My time in Joshua Tree was special for a lot of reasons. For decades it’s been sitting on the backburner of my mind. Eventually seeming far off enough to be relegated to a spot on the proverbial bucket list. It seems like no matter how much effort I’ve put into seeing different parts of the world, Joshua Tree just never fit into the flow of how things were being planned or how they played out. Until this winter, that is, when I decided to sell off everything but my books and my camping gear to pay for a used motorcycle and set out to explore parts of our collective backyard that I’ve been neglecting for far too long. But there is never any way of knowing what opportunities a place will provide you with until you actually get there and open your heart and your mind to the possibilities around you. Not only was J Tree rewarding in its varied and awe-inspiring beauty, but it delivered well above any expectations I’d had for the personal interactions I was blessed with during my time there.
When things had finally begun to calm down around Jumbo Camp and I was sitting down to a hot mug of hippie gruel (oatmeal, nuts, berries, honey) for dinner, a woman slowly and carefully strolled into my site. She introduced herself and explained that she was in need of a place to crash for the night due to the fact that every other campground and campsite in the park had been filled, and, seeing that my motorcycle didn’t occupy much of the street parking provided, was wondering if she could squeeze her car into the space that was left to crash there for the night. It was a pleasant surprise. I had anticipated burning the firewood leftover from the campers who had occupied my site the night before by myself before retiring to my tent with a book and a podcast. Having a guest would be a welcome change. I of course told her to go for it and was further surprised when she offered to split the camping fee with me, which I turned down. Primarily because I happen to believe in the cosmic cycle of good deeds and good intentions coming back in some form of positivity down the road. I also believe that if one traveller profits from or takes advantage of another traveller, then they will in turn have to answer for that down the road. After introductions were taken care of I offered up the use of my picnic table and invited her to join me for the fire I planned on having a little later.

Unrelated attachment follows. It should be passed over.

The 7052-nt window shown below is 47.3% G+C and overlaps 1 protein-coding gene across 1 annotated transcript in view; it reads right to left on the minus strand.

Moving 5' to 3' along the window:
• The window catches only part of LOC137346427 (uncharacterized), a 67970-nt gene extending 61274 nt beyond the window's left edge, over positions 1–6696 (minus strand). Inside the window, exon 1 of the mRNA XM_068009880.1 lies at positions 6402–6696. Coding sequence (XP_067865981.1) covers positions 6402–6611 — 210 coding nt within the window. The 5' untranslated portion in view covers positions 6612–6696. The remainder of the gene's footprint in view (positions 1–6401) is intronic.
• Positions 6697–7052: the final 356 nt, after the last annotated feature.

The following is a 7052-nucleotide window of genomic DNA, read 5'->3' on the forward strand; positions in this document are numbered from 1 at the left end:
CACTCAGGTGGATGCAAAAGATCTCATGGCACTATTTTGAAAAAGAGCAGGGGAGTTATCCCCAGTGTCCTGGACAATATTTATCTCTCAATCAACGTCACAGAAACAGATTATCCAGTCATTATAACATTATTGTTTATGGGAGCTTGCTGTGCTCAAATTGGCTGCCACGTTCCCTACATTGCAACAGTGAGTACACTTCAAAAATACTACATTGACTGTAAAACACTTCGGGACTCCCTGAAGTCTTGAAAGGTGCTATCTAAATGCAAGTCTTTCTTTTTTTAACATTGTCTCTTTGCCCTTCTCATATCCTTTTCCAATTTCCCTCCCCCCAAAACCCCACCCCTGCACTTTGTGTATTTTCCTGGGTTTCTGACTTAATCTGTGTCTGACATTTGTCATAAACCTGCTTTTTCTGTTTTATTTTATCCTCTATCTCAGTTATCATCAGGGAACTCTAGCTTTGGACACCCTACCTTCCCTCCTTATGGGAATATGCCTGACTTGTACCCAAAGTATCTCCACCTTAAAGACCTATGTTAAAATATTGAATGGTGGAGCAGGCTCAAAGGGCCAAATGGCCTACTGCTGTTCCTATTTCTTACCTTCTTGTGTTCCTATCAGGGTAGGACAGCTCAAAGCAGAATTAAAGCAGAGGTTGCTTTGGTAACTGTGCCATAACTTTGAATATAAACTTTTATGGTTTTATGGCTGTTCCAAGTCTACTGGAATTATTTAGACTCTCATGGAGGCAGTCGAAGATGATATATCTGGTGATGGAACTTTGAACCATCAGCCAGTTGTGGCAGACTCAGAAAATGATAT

What started out relatively conservatively and superficially polite eventually became a night of fulfilling and engaging conversation. After we got the fire going, we took turns sharing stories from each of our travels and ended up finding a lot of common ground in many of them. We had both been to Bali and other parts of Indonesia, Thailand, and Southeast Asia. We talked about South America and how badly we both wanted to return there. We waxed somewhat philosophically over varying themes in religion and spirituality, both of us sharing our experiences with using plants as a means to connect to a larger energy and spirituality that connects all of us to the natural world. Time ticked by and the fire burned down as the sky grew thicker and brighter with stars.